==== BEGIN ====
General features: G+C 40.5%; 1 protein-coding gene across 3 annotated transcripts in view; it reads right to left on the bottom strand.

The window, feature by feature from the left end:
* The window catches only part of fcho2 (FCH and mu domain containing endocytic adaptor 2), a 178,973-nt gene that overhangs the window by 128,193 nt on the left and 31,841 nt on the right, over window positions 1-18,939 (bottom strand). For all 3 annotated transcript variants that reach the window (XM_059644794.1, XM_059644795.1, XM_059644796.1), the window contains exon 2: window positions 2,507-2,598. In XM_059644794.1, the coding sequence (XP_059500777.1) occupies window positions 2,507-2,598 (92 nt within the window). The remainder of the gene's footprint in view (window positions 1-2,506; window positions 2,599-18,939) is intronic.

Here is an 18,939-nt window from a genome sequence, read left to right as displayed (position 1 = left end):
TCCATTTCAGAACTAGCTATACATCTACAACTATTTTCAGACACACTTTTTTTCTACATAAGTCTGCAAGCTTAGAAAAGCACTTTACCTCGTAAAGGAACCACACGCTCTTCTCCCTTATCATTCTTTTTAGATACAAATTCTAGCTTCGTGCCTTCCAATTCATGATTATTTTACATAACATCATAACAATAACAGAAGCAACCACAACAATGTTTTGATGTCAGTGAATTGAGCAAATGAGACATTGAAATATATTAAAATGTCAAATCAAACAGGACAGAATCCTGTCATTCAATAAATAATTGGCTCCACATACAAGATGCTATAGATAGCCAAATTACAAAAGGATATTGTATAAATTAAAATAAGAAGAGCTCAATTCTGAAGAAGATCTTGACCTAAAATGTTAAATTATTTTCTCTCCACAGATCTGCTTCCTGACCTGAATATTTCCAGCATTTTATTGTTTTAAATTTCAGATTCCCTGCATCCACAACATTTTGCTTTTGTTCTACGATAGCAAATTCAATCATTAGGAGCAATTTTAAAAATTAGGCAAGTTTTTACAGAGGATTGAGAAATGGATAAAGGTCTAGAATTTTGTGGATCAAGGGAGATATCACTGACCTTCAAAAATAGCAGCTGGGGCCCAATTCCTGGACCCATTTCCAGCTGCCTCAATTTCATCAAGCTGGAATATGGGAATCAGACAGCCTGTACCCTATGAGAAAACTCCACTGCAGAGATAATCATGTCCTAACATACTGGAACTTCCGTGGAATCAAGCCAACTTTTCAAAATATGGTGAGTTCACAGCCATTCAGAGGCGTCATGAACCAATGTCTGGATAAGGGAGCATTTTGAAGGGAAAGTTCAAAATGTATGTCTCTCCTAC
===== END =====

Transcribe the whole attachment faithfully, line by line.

General features: G+C 40.5%; 1 protein-coding gene across 3 annotated transcripts in view; it reads right to left on the bottom strand.

The window, feature by feature from the left end:
* The window catches only part of fcho2 (FCH and mu domain containing endocytic adaptor 2), a 178,973-nt gene that overhangs the window by 128,193 nt on the left and 31,841 nt on the right, over window positions 1-18,939 (bottom strand). For all 3 annotated transcript variants that reach the window (XM_059644794.1, XM_059644795.1, XM_059644796.1), the window contains exon 2: window positions 2,507-2,598. In XM_059644794.1, the coding sequence (XP_059500777.1) occupies window positions 2,507-2,598 (92 nt within the window). The remainder of the gene's footprint in view (window positions 1-2,506; window positions 2,599-18,939) is intronic.

Here is an 18,939-nt window from a genome sequence, read left to right as displayed (position 1 = left end):
TCCATTTCAGAACTAGCTATACATCTACAACTATTTTCAGACACACTTTTTTTCTACATAAGTCTGCAAGCTTAGAAAAGCACTTTACCTCGTAAAGGAACCACACGCTCTTCTCCCTTATCATTCTTTTTAGATACAAATTCTAGCTTCGTGCCTTCCAATTCATGATTATTTTACATAACATCATAACAATAACAGAAGCAACCACAACAATGTTTTGATGTCAGTGAATTGAGCAAATGAGACATTGAAATATATTAAAATGTCAAATCAAACAGGACAGAATCCTGTCATTCAATAAATAATTGGCTCCACATACAAGATGCTATAGATAGCCAAATTACAAAAGGATATTGTATAAATTAAAATAAGAAGAGCTCAATTCTGAAGAAGATCTTGACCTAAAATGTTAAATTATTTTCTCTCCACAGATCTGCTTCCTGACCTGAATATTTCCAGCATTTTATTGTTTTAAATTTCAGATTCCCTGCATCCACAACATTTTGCTTTTGTTCTACGATAGCAAATTCAATCATTAGGAGCAATTTTAAAAATTAGGCAAGTTTTTACAGAGGATTGAGAAATGGATAAAGGTCTAGAATTTTGTGGATCAAGGGAGATATCACTGACCTTCAAAAATAGCAGCTGGGGCCCAATTCCTGGACCCATTTCCAGCTGCCTCAATTTCATCAAGCTGGAATATGGGAATCAGACAGCCTGTACCCTATGAGAAAACTCCACTGCAGAGATAATCATGTCCTAACATACTGGAACTTCCGTGGAATCAAGCCAACTTTTCAAAATATGGTGAGTTCACAGCCATTCAGAGGCGTCATGAACCAATGTCTGGATAAGGGAGCATTTTGAAGGGAAAGTTCAAAATGTATGTCTCTCCTAC